Janice Malone is glad Mobile has begun following the lead of other cities in the way it awards certain contracts.

Malone, owner of BRC Design and Print, said she has been getting city contracts for some time, but thinks making the once somewhat arduous process easier can only help. Through the city’s new software system developed by Tyler Technologies, Chief Procurement Officer Don Rose and Supplier Diversity Manager Archnique Kidd have developed an online portal, replacing the paper-based process for sending out requests for proposal (RFPs).

“I’ve been getting stuff from the city for years now. More and more, you know, as the years go on, so this is only going to refine the process and make it easier for us to see when bids are available in case we miss them,” Malone said, following a supplier town hall meeting held last week. “Before, they had this whole faxing process and if somehow the ink was out of the fax machine, or the fax machine wasn’t working, or if there was a problem with the phone line, you didn’t get the bid.”

The city has also made an effort to refine the process and more closely follow rules currently on the books to allow local suppliers — within the police jurisdiction — and suppliers within a certain group of categories to get more jobs.

“I do like the fact they are giving — I won’t say set-asides — but they’re giving some advantage points to local businesses and businesses that are strapped in certain categories,” Malone said. “Women owned, [disadvantaged business enterprises and] veteran owned, these are the same things the [federal] government gives [preference to]. Notoriously these categories have been underrepresented, so I’m glad to see the city is recognizing that.”

The Zoghby Act — the law which established Mobile’s current form of government — has a provision requiring the city to make every effort to ensure contracts awarded by the city include 15 percent individual participation by minorities, or participation by disadvantaged business enterprises owned by minorities.

In addition, a recent change to state law allows the city to award a contract to a local business, as long as it’s within 5 percent of the lowest in-state bidder. Contracts coming from small businesses, or businesses owned by minorities including veterans, are now allowed by state law to be awarded even if they’re as much as 10 percent higher than the “lowest responsible bid,” Kidd said at the town hall meeting. The new state laws cannot be used for public works contracts.

Contracts can now also be awarded to local businesses if they’re as much as 10 percent higher than an out-of-state bidder, Kidd added.

In addition to making it easier for individual business owners to find out about city requests, the new technology allows the city to identify minority-owned businesses, Kidd said in a separate interview with Lagniappe.

“We are now capturing … who are women … and who are ethnic minorities,” she said. “Tyler is allowing us to identify that.”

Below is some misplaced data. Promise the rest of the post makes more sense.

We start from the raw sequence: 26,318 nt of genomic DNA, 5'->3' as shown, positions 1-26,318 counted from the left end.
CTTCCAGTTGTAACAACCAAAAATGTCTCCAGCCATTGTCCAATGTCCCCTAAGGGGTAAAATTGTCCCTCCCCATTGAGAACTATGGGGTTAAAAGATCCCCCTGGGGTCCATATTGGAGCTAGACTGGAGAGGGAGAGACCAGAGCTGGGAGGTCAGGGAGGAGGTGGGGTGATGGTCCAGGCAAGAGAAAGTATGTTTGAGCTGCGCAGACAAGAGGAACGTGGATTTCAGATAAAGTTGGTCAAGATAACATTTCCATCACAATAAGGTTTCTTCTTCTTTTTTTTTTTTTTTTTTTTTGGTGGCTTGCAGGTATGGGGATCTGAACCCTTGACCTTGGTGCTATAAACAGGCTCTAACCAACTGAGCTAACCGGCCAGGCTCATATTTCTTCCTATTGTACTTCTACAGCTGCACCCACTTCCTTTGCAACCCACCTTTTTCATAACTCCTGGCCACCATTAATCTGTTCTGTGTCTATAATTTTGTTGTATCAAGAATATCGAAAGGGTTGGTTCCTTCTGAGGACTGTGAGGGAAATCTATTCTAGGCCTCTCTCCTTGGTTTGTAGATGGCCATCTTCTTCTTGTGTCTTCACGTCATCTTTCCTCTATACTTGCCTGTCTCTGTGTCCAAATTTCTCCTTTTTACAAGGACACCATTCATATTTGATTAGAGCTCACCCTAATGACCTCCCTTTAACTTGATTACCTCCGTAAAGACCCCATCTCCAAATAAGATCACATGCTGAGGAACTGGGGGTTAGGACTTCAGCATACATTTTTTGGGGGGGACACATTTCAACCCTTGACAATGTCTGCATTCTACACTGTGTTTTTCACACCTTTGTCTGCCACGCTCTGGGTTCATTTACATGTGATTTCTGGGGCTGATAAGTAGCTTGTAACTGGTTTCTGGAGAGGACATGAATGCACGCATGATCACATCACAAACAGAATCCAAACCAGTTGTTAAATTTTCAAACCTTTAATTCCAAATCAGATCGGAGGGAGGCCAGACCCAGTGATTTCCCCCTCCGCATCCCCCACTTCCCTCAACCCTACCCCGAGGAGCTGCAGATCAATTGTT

In the past, the city has used the disadvantaged business enterprise list compiled by the Alabama Department of Transportation, but with that list it’s sometimes hard to distill it down to just those contractors from Mobile, Kidd said.

The system, which allows contractors to upload their information manually into the system, will only get better as more suppliers are educated on what the city is looking for. For instance, on projects of $55,000 or more, the city has to hire a supplier with a state general contractor’s license. However, this doesn’t prevent primary contractors — those with the proper license — from working with subcontractors from a disadvantaged business enterprise. Contractors must also be properly insured to do work for the city.

“Many [suppliers] who work as subs don’t have the necessary bonding and insurance,” Kidd said. “That’s a hurdle easily overcome with education. Many don’t know where to go or who to go to for that information.”

The city has been working to distribute this information through a series of meetings similar to the one held last week. The department has also held meetings that allow general contractors and subcontractors to meet, in hopes groups of contractors will get together on projects.

The issue of supplier diversity has been important to Councilman Levon Manzie, who along with Councilman Fred Richardson recently threatened to vote down a $1 million sidewalk contract if the white owner of a contracting firm didn’t hire a minority-owned subcontractor.

Certain answers on the city’s supplier diversity questionnaire were at issue for Manzie — specifically the contractor’s assurance minorities made up more than 15 percent of its workforce.

At the time, Manzie said, that ran counter to the intent of the Zoghby Act provision. Although the contractor in question added to the questionnaire a list of possible subcontractors from disadvantaged business enterprises and Manzie was part of the unanimous affirmative vote, he stood by his original objections for any future contracts.

While Manzie said he applauds the new supplier diversity program, he did mention a couple of changes he would like to see in the future — for instance, a requirement that the percentage of minority involvement comes through minority ownership.

“The intention was to build capacity among employers,” Manzie said. “That’s one area to consider the change.”

Manzie further said, given the majority African-American demographic of the city, he’d also like to see the 15 percent stated in Zoghby increased. By increasing the requirement, Manzie believes the city’s youth will be able to get educated and then move back home to Mobile, rather than move to cities with more opportunities.

“I’d love to see people move back,” Manzie said. “It would be a win-win for everybody.”